Wilkesboro’s recycling centers on School Street and in Cub Creek Park will be permanently closed after Aug. 31 due to people using them to dispose of non-recyclables, said Town Manager Ken Noland.

The Town of North Wilkesboro’s only recycling center was closed June 1 for the same reason. It was in a far end of the Memorial Park behind the North Wilkesboro ABC Store.

Noland said people are using the two Wilkesboro sites to dispose of whatever non-recyclable products and materials they can fit through openings of bins and piling up larger items behind the bins.

Friday afternoon, pillows, blankets, carpet, wooden pallets and other non-recyclables were piled up behind two rows of bins at the recycling center in the Wilkesboro Civic Center parking lot on School Street.

A sign on the front of one of the bins announced the permanent closure of the site after Aug. 31. It also said no dumping is allowed in or around the recycling bins and warned that the “site is under video surveillance and violators will be prosecuted.”

Despite this warning, a wooden headboard was leaning against the same bin, immediately below the sign.

The situation was similar at North Wilkesboro’s recycling center behind the town’s ABC store.

Hooper said closure of the North Wilkesboro facility resulted from numerous complaints from town citizens about its unsightliness “and confirmed reports of regular trash being placed in the containers…. Individuals were also using the facility to dump large furniture and appliances.”

Both towns offer their residents and businesses curbside pickup of recyclables and provide containers for this.

With that in mind, said Noland, “we’re serving people outside town with the recycling centers.” He noted that a town recycling center at an apartment complex off Woodfield Way is remaining open because is isn’t feasible to collect recyclables from individual apartment units there.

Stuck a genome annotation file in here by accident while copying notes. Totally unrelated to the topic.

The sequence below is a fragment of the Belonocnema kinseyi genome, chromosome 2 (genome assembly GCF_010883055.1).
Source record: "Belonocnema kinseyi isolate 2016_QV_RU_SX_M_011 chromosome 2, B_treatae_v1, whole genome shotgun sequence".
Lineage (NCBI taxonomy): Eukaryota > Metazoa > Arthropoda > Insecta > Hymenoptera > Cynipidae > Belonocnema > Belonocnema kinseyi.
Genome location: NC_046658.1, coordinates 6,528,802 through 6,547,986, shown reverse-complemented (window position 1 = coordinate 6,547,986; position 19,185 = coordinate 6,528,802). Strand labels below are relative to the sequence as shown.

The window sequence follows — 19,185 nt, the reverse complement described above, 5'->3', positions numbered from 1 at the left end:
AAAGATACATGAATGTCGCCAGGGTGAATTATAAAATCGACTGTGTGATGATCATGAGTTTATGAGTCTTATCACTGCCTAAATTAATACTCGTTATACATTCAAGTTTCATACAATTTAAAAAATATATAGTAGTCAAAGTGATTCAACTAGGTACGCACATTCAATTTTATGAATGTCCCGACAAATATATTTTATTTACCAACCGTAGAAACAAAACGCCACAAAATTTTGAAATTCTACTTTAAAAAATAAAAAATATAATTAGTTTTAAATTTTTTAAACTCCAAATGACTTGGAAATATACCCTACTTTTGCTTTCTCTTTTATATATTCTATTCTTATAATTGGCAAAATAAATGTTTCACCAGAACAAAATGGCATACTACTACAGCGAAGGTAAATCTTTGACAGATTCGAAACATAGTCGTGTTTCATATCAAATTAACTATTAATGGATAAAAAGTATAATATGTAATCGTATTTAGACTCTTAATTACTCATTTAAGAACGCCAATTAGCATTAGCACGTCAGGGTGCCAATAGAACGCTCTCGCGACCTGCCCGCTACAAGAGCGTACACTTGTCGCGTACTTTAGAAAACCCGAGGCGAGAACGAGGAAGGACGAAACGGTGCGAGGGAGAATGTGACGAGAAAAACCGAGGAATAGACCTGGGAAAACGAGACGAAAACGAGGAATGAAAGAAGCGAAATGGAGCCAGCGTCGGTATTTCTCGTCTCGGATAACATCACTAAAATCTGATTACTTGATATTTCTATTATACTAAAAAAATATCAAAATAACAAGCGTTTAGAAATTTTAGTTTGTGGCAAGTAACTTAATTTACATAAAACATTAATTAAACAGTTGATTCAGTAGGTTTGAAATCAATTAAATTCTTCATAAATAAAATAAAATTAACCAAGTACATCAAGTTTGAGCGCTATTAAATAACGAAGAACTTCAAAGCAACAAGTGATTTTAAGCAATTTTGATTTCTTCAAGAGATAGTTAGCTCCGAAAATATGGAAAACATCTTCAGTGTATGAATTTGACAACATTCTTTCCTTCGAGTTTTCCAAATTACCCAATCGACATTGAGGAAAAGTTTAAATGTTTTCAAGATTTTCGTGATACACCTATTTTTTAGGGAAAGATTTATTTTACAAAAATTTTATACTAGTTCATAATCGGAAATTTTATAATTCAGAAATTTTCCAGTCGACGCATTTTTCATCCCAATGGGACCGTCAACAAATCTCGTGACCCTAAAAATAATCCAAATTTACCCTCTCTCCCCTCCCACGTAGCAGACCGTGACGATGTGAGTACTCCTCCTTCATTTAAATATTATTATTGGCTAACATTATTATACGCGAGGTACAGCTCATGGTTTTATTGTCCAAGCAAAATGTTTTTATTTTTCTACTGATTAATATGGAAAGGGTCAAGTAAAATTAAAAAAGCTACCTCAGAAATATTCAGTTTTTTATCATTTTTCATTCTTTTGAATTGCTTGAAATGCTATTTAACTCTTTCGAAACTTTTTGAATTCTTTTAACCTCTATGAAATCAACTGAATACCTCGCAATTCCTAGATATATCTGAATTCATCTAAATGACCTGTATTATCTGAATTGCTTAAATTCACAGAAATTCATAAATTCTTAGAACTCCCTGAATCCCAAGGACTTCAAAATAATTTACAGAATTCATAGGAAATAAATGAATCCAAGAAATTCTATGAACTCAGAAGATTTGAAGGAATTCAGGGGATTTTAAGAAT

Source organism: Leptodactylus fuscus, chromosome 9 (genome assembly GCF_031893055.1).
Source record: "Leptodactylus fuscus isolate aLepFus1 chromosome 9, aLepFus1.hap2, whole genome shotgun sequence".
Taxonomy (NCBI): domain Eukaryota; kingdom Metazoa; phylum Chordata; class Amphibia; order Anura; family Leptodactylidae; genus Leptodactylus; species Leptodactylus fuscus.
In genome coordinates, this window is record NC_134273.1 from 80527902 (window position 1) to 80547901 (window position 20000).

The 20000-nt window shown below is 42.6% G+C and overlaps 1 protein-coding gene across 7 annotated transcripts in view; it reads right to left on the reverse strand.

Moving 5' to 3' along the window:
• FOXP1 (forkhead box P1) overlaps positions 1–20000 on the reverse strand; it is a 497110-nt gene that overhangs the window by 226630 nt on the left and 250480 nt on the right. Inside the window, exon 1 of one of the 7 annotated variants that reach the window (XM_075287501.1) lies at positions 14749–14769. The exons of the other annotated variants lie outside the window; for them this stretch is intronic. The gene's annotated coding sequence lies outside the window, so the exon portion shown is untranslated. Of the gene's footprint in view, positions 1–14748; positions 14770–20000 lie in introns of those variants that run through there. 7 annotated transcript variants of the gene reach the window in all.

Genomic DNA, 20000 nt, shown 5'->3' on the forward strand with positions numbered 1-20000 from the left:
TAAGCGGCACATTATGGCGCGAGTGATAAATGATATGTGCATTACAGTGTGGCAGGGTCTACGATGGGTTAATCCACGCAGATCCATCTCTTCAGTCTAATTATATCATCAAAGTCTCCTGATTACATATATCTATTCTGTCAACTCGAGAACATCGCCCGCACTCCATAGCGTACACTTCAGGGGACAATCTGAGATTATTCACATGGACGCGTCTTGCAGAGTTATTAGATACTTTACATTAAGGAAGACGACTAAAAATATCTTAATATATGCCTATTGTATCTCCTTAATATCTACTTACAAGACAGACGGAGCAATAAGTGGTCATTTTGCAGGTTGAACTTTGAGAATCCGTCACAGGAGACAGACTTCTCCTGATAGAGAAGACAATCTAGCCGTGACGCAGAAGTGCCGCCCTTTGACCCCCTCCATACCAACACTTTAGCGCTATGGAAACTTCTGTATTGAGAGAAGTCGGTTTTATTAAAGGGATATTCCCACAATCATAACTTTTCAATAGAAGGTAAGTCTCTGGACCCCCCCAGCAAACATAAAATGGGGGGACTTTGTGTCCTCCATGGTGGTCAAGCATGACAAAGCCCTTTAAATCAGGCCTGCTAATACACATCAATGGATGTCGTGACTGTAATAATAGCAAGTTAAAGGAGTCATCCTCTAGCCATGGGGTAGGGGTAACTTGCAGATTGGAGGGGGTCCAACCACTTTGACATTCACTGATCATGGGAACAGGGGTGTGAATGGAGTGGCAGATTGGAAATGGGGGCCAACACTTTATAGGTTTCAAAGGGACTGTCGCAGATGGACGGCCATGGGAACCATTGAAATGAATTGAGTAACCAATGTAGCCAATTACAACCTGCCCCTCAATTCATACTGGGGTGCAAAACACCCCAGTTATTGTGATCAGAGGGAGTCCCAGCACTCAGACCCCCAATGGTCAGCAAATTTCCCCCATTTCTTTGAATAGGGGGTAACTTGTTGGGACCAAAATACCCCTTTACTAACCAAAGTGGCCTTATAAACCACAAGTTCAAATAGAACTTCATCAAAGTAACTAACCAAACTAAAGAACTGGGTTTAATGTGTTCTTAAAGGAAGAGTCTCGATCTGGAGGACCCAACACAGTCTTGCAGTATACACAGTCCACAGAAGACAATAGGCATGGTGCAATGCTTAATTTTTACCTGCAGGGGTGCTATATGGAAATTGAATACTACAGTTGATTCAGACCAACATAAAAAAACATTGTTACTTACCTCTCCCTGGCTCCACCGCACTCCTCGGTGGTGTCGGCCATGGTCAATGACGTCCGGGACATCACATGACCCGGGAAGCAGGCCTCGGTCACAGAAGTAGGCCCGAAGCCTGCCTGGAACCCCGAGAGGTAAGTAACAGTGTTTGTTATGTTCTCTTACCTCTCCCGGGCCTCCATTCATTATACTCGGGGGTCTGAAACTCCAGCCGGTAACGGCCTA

Wilkesboro and North Wilkesboro residents and businesses both pay their respective towns $10 per month for weekly curbside pickup of garbage and recyclables in rollout containers provided by the towns. Businesses can opt to pay more and also get dumpsters for solid waste collected by town personnel.

Residents and businesses don’t have to separate their recyclables for collection by town personnel, but it’s $10 per month either way.

Noland and Hooper said their town governments have had to pay North Wilkesboro-based Foothills Sanitation & Recycling for recyclables town personnel collect and take to Foothills since a trade war with China in the Trump administration caused the loss of the Chinese recyclables market.

Since May 2019, both towns have paid Foothills $30 per ton of recyclables.

Foreign trade issues are among multiple factors that make demand and prices for recyclables highly volatile.

Husband and wife Jeff and Janet Miller of Wilkes have owned and operated Foothills since starting it in the mid-1990s.

Noland provided a copy of a letter from GFL (Green For Life) Environmental sent to the town last week saying Foothills Sanitation is now GFL Environmental. The letter said, “GFL acquired your account from Foothills Sanitation & Recycling on July 1….”